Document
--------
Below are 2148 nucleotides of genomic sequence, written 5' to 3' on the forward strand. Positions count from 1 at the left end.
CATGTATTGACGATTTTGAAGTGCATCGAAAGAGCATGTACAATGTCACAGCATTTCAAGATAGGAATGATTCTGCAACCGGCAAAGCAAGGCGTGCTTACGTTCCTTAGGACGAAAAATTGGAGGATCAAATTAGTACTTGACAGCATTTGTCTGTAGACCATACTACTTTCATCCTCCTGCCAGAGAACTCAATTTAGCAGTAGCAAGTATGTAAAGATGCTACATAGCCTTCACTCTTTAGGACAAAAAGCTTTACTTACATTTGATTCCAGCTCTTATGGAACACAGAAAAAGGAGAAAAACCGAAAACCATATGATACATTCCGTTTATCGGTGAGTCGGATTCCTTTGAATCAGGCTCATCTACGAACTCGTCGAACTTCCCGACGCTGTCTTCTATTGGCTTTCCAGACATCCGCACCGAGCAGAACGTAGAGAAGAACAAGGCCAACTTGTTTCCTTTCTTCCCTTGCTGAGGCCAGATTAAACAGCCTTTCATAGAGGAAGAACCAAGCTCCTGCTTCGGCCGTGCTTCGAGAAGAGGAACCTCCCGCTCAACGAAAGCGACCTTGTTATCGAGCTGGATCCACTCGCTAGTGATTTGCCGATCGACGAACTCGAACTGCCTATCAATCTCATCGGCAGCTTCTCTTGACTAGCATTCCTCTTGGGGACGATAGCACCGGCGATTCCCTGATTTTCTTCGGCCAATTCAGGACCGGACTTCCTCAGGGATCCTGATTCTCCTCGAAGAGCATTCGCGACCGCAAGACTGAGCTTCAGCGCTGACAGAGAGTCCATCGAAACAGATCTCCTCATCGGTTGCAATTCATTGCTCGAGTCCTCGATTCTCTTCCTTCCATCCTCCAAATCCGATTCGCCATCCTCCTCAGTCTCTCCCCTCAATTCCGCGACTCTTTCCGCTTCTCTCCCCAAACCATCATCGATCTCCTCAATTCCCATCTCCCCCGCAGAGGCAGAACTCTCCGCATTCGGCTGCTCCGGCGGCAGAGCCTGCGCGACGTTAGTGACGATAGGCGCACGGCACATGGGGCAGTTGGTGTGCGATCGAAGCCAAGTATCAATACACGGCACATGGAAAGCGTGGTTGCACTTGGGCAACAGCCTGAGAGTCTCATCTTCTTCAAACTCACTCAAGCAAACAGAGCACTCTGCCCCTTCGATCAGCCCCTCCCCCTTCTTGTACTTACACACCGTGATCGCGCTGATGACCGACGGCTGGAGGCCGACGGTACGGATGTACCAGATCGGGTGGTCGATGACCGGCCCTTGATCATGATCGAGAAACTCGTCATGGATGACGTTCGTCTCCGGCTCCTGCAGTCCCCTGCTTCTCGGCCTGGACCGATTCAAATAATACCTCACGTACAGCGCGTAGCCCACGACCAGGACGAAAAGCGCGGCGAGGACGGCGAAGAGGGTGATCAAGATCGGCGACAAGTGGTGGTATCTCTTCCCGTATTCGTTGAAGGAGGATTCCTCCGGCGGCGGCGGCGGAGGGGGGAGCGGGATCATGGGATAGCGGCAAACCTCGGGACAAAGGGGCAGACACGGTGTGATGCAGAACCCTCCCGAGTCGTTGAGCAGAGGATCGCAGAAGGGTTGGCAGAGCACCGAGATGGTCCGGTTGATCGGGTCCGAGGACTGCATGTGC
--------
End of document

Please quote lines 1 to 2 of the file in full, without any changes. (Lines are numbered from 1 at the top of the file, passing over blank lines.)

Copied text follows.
Below are 2148 nucleotides of genomic sequence, written 5' to 3' on the forward strand. Positions count from 1 at the left end.
CATGTATTGACGATTTTGAAGTGCATCGAAAGAGCATGTACAATGTCACAGCATTTCAAGATAGGAATGATTCTGCAACCGGCAAAGCAAGGCGTGCTTACGTTCCTTAGGACGAAAAATTGGAGGATCAAATTAGTACTTGACAGCATTTGTCTGTAGACCATACTACTTTCATCCTCCTGCCAGAGAACTCAATTTAGCAGTAGCAAGTATGTAAAGATGCTACATAGCCTTCACTCTTTAGGACAAAAAGCTTTACTTACATTTGATTCCAGCTCTTATGGAACACAGAAAAAGGAGAAAAACCGAAAACCATATGATACATTCCGTTTATCGGTGAGTCGGATTCCTTTGAATCAGGCTCATCTACGAACTCGTCGAACTTCCCGACGCTGTCTTCTATTGGCTTTCCAGACATCCGCACCGAGCAGAACGTAGAGAAGAACAAGGCCAACTTGTTTCCTTTCTTCCCTTGCTGAGGCCAGATTAAACAGCCTTTCATAGAGGAAGAACCAAGCTCCTGCTTCGGCCGTGCTTCGAGAAGAGGAACCTCCCGCTCAACGAAAGCGACCTTGTTATCGAGCTGGATCCACTCGCTAGTGATTTGCCGATCGACGAACTCGAACTGCCTATCAATCTCATCGGCAGCTTCTCTTGACTAGCATTCCTCTTGGGGACGATAGCACCGGCGATTCCCTGATTTTCTTCGGCCAATTCAGGACCGGACTTCCTCAGGGATCCTGATTCTCCTCGAAGAGCATTCGCGACCGCAAGACTGAGCTTCAGCGCTGACAGAGAGTCCATCGAAACAGATCTCCTCATCGGTTGCAATTCATTGCTCGAGTCCTCGATTCTCTTCCTTCCATCCTCCAAATCCGATTCGCCATCCTCCTCAGTCTCTCCCCTCAATTCCGCGACTCTTTCCGCTTCTCTCCCCAAACCATCATCGATCTCCTCAATTCCCATCTCCCCCGCAGAGGCAGAACTCTCCGCATTCGGCTGCTCCGGCGGCAGAGCCTGCGCGACGTTAGTGACGATAGGCGCACGGCACATGGGGCAGTTGGTGTGCGATCGAAGCCAAGTATCAATACACGGCACATGGAAAGCGTGGTTGCACTTGGGCAACAGCCTGAGAGTCTCATCTTCTTCAAACTCACTCAAGCAAACAGAGCACTCTGCCCCTTCGATCAGCCCCTCCCCCTTCTTGTACTTACACACCGTGATCGCGCTGATGACCGACGGCTGGAGGCCGACGGTACGGATGTACCAGATCGGGTGGTCGATGACCGGCCCTTGATCATGATCGAGAAACTCGTCATGGATGACGTTCGTCTCCGGCTCCTGCAGTCCCCTGCTTCTCGGCCTGGACCGATTCAAATAATACCTCACGTACAGCGCGTAGCCCACGACCAGGACGAAAAGCGCGGCGAGGACGGCGAAGAGGGTGATCAAGATCGGCGACAAGTGGTGGTATCTCTTCCCGTATTCGTTGAAGGAGGATTCCTCCGGCGGCGGCGGCGGAGGGGGGAGCGGGATCATGGGATAGCGGCAAACCTCGGGACAAAGGGGCAGACACGGTGTGATGCAGAACCCTCCCGAGTCGTTGAGCAGAGGATCGCAGAAGGGTTGGCAGAGCACCGAGATGGTCCGGTTGATCGGGTCCGAGGACTGCATGTGC